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Lord of the Rings: Hollywood Version
by Mike Hess

As is well known, there is a certain amount of tension between the need to make a commercially successful film and the need to retain as much of the Tolkien flavor as possible in the making of the upcoming Lord of the Rings movies.

In my in depth research, I was able to uncover the following script synopsis as written by the marketing department down at New Line Cinema, and submitted for Jackson's approval, in the hope of giving the film an appeal to a wider audience:

Instead of a Magic Ring, which our focus group couldn't really identify with, Sauron is instead running a Drug Ring. And instead of being an heir to a throne since, let's face it, nobody's interested in royalty anymore, Sergeant David Aragorn is a gruff, but lovable undercover detective. Andrea Arwen is his green, wisecracking sidekick and love interest, and Fred Gandalf is the frustrated Captain caught in a tug-of-war between the liberal female mayor (Jill Galadriel) and Aragorn's vigilante approach to law enforcement.

Meanwhile, Gimli Jones and Larry Legolas, trade constant jibes as Aragorn and Arwen's good natured rivals back at the precinct who are swept into the story when violence erupts down at Helm's Deepsea Fishing Resort, which turns out to be a cover for a drug importing operation.

In the first movie, "The Goodfellaship", David Aragorn enlists the help of Frodo "Baggins" McCracken and his band of stoolie buddies to take on Mob Kingpin Eddie "Nine-Fingers" Sauron, otherwise known as "The Dark Drug Lord."

A valuable lead from the snivelling Bart Butterbur, the bartender at the mob's shady hangout, The Prancing Ponykeg, leads the company to a Rave in Dell (A fictional suburb of San Diego) where partygoers listen to music by the band "L-Breath," and experiment with different psychedelic drugs provided by patriarchal  anarchist Alfonse Elrond.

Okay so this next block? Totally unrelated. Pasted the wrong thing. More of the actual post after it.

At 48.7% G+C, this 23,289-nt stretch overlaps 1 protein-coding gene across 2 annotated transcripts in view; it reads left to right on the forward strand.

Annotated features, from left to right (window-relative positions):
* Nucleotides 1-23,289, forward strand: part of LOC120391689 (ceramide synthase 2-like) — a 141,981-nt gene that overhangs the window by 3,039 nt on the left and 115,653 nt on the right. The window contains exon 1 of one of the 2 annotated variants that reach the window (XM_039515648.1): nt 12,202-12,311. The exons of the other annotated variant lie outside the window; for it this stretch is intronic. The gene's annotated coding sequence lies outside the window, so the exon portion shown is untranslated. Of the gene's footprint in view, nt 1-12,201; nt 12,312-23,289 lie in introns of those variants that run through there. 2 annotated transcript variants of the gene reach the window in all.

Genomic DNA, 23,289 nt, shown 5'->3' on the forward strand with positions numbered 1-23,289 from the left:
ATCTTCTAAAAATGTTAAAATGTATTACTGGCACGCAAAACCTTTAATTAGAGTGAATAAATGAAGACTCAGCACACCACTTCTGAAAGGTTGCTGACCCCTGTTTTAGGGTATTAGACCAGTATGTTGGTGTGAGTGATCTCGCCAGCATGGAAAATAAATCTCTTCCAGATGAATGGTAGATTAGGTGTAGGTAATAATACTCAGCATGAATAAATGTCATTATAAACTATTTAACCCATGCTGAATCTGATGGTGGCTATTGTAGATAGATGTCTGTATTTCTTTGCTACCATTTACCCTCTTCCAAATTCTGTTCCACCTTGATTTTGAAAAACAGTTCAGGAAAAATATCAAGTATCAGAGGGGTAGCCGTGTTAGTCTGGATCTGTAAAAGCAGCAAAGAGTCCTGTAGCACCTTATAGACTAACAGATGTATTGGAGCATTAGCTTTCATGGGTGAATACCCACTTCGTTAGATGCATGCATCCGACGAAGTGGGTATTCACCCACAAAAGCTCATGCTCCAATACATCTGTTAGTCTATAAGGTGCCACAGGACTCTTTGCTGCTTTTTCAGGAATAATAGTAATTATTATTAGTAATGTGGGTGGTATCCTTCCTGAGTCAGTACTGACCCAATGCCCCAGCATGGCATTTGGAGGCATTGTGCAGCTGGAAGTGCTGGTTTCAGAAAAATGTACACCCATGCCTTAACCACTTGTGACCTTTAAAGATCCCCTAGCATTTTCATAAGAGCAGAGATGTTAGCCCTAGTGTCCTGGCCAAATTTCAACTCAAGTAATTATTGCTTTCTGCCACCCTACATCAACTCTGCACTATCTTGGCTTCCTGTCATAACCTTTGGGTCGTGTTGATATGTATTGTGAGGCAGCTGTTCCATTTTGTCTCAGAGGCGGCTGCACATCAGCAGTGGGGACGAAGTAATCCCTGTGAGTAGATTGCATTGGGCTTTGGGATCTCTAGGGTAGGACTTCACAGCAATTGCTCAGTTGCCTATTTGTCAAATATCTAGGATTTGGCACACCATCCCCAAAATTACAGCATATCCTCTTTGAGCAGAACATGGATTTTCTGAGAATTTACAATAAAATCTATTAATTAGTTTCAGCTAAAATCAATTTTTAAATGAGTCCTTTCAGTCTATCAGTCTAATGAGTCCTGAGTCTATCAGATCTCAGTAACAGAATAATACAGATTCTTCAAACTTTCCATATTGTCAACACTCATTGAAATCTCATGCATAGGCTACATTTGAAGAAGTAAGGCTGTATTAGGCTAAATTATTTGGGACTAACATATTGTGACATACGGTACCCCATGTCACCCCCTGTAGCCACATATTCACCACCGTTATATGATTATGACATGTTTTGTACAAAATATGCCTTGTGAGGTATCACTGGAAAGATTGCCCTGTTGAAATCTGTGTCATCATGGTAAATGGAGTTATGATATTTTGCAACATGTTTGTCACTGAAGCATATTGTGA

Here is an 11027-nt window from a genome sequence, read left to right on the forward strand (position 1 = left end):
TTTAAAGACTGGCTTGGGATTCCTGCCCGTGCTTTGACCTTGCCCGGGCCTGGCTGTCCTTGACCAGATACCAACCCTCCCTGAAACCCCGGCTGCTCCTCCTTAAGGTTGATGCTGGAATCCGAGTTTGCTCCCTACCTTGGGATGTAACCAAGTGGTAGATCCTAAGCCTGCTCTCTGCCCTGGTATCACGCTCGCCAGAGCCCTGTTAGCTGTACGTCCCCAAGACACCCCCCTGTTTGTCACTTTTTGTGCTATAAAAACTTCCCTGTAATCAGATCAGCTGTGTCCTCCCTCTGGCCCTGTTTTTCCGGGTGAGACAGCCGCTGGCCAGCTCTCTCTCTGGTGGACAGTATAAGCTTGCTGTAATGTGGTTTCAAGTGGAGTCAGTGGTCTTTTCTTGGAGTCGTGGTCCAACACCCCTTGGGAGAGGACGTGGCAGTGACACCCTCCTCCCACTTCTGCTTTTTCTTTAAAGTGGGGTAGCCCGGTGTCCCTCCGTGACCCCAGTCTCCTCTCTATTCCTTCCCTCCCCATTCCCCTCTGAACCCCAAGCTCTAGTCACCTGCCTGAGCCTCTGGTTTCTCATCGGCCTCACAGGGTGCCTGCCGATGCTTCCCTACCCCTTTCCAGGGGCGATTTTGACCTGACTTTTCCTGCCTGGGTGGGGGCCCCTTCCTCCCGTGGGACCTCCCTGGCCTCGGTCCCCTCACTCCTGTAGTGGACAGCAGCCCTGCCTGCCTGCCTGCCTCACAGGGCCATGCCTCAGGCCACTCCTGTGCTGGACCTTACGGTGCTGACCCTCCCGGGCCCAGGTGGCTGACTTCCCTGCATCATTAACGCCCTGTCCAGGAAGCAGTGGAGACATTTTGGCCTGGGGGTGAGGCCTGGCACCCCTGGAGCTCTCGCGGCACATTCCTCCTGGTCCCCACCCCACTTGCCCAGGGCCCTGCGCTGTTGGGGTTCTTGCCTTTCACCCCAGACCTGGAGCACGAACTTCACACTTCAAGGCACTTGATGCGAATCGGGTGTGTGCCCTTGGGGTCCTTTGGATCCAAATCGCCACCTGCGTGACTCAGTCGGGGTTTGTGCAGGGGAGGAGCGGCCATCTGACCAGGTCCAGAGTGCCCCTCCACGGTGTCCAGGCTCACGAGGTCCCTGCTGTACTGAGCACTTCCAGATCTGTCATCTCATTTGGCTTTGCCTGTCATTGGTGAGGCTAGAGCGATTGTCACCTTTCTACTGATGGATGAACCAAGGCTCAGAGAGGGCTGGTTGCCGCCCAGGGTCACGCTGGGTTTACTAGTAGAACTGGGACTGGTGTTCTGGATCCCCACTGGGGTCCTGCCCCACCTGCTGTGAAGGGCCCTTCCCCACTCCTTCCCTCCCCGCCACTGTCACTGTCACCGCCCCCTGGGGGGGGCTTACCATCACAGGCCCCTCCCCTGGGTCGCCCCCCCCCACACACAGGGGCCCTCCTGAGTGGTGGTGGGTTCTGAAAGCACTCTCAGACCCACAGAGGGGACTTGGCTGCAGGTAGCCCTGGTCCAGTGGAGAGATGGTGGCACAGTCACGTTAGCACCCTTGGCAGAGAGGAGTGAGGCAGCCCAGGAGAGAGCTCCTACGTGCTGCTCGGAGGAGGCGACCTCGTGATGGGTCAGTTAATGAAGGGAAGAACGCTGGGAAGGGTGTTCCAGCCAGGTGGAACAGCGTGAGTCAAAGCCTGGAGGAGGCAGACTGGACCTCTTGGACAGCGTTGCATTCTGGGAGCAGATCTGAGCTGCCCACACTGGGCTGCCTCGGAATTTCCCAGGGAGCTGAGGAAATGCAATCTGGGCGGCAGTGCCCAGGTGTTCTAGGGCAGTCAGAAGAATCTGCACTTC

At the Rave, Frodo comes across his uncle Bill "Bo" McKracken, kicking back on a couch jammin on some tunes and generally trying to look a lot younger with a leather clad blonde under one arm and a topless brunette under the other.

The suspense is as thick as Leonardo DiCaprio as Bo tries to get Frodo to indulge in a little "Southfarthing Sinsamarillion" when suddenly, Bo is transformed, in Frodo's tortured imagination, to a snivelling creature on a street corner in a leather jacket and gang colors. It's an important scene because it's Frodo's big chance to demonstrate that the rehab program has been effective.

They leave the Rave in Dell, armed with some new evidence against Nine-Fingers and, led by Captain Gandalf who comes along to serve the warrant, they end up searching through a mob owned warehouse known by the code name "Khazad Dome," where Gandalf confronts Sauron's right-hand man Bill Rogg, and both of them disappear in the obligatory factory explosion.

The movie ends with the Goodfellaship in disarray. Boromir Brown, a trusted detective down at the precinct, turns out to be on the take, and dies in a shootout with a band of Hitmen known only as "Orcus." Pursued by the leader of Sauron's prostitution ring, who goes by the name of "The Bitch King," Frodo panics and steals the squad car, leaving the rest of the company to fend for themselves in the most dangerous part of the slums, and two of Frodo's buddies, Mel and Pip fall into a trap laid by members of Orcus, and are held captive in the trunk of an old Cadillac.

What will become of the Goodfellaship? Will He-who-is-named- in-the-indictment be brought to justice, or will he remain free to continue to spread his dark cloud of Longbottom Leaf?

Find out in the next installment: "The Two Towering Infernos."

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